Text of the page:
Health

Mayo Clinic Minute: What is this bright red birthmark on my baby?

A hemangioma, often known as a strawberry birthmark, is a bright red birthmark that exhibits up within the first or second week of life. It seems to be like a rubbery bump and is made up of additional blood vessels within the pores and skin.

In this Mayo Clinic Minute, Dr. Megha Tollefson, a Mayo Clinic pediatric dermatologist, explains what caregivers ought to know if their little one has a hemangioma.

Watch: The Mayo Clinic Minute.

Journalists: Broadcast-quality video (1:10) is within the downloads on the finish of this publish. Please courtesy: “Mayo Clinic News Network.” Read the script.

Some infants might develop bright red birthmarks known as hemangiomas.

Dr. Tollefson says they’re technically tumors, however dad and mom should not let that title or their stark look fear them.

“They’re actually the most common tumor of infancy, happening anywhere from 1 in 20 to 1 in 50 babies. They are just a collection of blood vessels that grows in the first part of a baby’s life,” says Dr. Tollefson.

They’re extra frequent amongst infants born preterm. And they’ll seem wherever on the body, however generally contain the top and neck areas.

Another characteristic which may alarm dad and mom is the speedy charge of development. Dr. Tollefson says hemangiomas will proceed to develop till youngsters are about 6 to 9 months previous. At that time, they usually stabilize, then go away slowly.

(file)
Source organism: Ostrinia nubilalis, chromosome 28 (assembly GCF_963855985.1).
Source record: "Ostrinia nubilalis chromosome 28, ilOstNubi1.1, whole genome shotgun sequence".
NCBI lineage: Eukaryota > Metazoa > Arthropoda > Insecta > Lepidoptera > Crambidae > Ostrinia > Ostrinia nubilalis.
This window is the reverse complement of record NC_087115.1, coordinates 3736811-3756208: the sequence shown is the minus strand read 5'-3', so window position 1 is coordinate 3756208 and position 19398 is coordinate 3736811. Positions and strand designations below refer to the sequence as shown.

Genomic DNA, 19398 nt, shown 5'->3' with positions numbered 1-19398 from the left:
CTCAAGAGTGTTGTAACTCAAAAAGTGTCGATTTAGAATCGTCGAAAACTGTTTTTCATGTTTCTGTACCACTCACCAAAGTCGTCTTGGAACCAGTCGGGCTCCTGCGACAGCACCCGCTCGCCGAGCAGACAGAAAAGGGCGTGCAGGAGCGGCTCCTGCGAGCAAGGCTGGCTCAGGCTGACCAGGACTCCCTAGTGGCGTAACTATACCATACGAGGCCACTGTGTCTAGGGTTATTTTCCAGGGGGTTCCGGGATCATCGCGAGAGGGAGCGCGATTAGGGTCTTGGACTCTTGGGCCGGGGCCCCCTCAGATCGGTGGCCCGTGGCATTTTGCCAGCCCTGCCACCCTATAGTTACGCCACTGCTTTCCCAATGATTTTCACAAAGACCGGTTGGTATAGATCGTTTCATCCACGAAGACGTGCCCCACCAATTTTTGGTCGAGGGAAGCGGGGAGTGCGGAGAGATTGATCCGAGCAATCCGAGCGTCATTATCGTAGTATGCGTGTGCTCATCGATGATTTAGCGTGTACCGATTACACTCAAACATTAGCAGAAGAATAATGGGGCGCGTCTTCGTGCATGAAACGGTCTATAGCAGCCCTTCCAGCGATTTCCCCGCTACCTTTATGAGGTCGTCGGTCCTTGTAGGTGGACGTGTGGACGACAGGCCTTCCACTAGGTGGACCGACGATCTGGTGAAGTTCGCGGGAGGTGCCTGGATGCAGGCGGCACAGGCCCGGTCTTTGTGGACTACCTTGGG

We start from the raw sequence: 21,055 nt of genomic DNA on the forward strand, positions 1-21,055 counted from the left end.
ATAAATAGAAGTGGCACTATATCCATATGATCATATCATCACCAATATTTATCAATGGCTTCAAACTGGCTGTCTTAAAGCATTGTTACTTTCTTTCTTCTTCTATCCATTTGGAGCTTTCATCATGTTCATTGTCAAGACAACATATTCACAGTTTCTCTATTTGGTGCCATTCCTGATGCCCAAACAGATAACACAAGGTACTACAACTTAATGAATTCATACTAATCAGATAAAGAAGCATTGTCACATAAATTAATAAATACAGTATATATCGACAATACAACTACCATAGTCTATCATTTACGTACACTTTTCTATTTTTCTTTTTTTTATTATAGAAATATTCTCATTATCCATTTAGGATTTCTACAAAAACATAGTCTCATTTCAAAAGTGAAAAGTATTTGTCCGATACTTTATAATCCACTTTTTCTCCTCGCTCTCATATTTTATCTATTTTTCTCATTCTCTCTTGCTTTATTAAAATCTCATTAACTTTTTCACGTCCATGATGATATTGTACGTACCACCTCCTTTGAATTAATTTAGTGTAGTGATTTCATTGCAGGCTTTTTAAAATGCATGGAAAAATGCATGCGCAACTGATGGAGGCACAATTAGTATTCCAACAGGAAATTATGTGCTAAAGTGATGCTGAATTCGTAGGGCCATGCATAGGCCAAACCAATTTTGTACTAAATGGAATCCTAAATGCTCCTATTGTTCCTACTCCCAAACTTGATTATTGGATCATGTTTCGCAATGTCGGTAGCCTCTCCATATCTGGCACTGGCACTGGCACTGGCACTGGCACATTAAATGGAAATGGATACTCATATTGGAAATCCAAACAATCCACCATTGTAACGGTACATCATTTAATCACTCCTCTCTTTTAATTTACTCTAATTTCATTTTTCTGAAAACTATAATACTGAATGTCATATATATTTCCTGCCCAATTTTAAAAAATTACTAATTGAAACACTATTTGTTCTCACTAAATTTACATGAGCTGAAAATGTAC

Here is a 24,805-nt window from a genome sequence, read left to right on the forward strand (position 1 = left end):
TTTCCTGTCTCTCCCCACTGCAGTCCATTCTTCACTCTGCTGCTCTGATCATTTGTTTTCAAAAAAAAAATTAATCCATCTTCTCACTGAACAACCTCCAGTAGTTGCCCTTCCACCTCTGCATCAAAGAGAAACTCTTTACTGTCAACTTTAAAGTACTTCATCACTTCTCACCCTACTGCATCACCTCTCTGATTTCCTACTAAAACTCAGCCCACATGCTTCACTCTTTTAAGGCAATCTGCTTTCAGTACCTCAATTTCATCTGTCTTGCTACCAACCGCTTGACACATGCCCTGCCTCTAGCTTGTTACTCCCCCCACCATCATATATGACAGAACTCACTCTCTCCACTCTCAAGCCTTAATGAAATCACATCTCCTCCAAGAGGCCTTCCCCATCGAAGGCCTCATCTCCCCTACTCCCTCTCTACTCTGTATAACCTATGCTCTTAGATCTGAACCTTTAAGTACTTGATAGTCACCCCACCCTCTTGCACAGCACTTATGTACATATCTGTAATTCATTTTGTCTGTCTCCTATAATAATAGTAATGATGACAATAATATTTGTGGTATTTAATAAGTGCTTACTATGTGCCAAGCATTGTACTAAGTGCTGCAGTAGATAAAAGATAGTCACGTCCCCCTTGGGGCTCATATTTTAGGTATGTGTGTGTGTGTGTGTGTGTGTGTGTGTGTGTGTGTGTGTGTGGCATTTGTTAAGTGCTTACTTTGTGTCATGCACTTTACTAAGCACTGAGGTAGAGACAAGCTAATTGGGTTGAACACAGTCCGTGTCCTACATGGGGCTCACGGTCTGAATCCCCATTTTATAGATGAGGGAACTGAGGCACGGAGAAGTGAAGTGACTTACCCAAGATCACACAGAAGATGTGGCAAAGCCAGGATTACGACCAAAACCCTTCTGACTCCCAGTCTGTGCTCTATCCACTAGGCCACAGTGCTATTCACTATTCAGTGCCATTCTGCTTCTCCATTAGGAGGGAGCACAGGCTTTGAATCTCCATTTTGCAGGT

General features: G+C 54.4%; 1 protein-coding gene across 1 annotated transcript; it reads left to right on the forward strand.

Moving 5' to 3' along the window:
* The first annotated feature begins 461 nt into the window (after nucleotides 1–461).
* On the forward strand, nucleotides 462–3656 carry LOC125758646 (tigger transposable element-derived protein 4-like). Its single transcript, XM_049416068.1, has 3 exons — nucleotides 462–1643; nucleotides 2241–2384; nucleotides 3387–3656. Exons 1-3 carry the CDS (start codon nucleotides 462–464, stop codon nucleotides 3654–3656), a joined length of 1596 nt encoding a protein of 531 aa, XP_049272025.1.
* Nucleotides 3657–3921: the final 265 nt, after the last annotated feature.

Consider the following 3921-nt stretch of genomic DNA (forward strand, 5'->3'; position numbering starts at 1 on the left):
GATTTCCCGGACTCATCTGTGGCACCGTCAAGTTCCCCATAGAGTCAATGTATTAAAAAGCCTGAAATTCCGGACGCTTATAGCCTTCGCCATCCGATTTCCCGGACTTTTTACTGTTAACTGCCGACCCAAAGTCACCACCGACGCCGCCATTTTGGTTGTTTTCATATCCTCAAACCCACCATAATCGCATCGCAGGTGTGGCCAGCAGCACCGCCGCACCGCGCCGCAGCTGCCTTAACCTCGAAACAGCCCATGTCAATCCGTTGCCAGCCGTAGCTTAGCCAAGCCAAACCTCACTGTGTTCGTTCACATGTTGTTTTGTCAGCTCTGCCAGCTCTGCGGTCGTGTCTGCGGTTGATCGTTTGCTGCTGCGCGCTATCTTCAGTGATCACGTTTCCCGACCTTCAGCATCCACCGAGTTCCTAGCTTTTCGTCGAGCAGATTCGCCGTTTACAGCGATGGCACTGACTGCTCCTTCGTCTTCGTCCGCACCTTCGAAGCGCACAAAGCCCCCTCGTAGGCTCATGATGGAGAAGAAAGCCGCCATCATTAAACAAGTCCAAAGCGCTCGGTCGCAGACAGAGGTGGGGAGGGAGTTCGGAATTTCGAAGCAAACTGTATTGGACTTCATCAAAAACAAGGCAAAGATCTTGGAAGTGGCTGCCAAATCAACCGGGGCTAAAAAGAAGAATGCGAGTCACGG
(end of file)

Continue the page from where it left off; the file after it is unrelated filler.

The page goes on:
“About 90% of hemangiomas resolve — or involute is what we call it — by age 4. So it’s a pretty slow process,” says Dr. Tollefson.

Treatment normally is not wanted. However, Dr. Tollefson says if the hemangioma interferes with imaginative and prescient, different features, has the potential to be cosmetically disfiguring, is massive or is rising quickly, infants must be evaluated for remedy.

“There are really two main treatments that we use now. The gold standard of treatment for a baby that needs a medicine by mouth is a heart medicine called propranolol.”

“That type of medicine is called a beta blocker. There’s also a topical form of that medicine, and there are some babies for whom that might be appropriate.”

Later in life, laser surgical procedure could also be an choice to deal with residual hemangiomas. But Dr. Tollefson says that is not at all times wanted.

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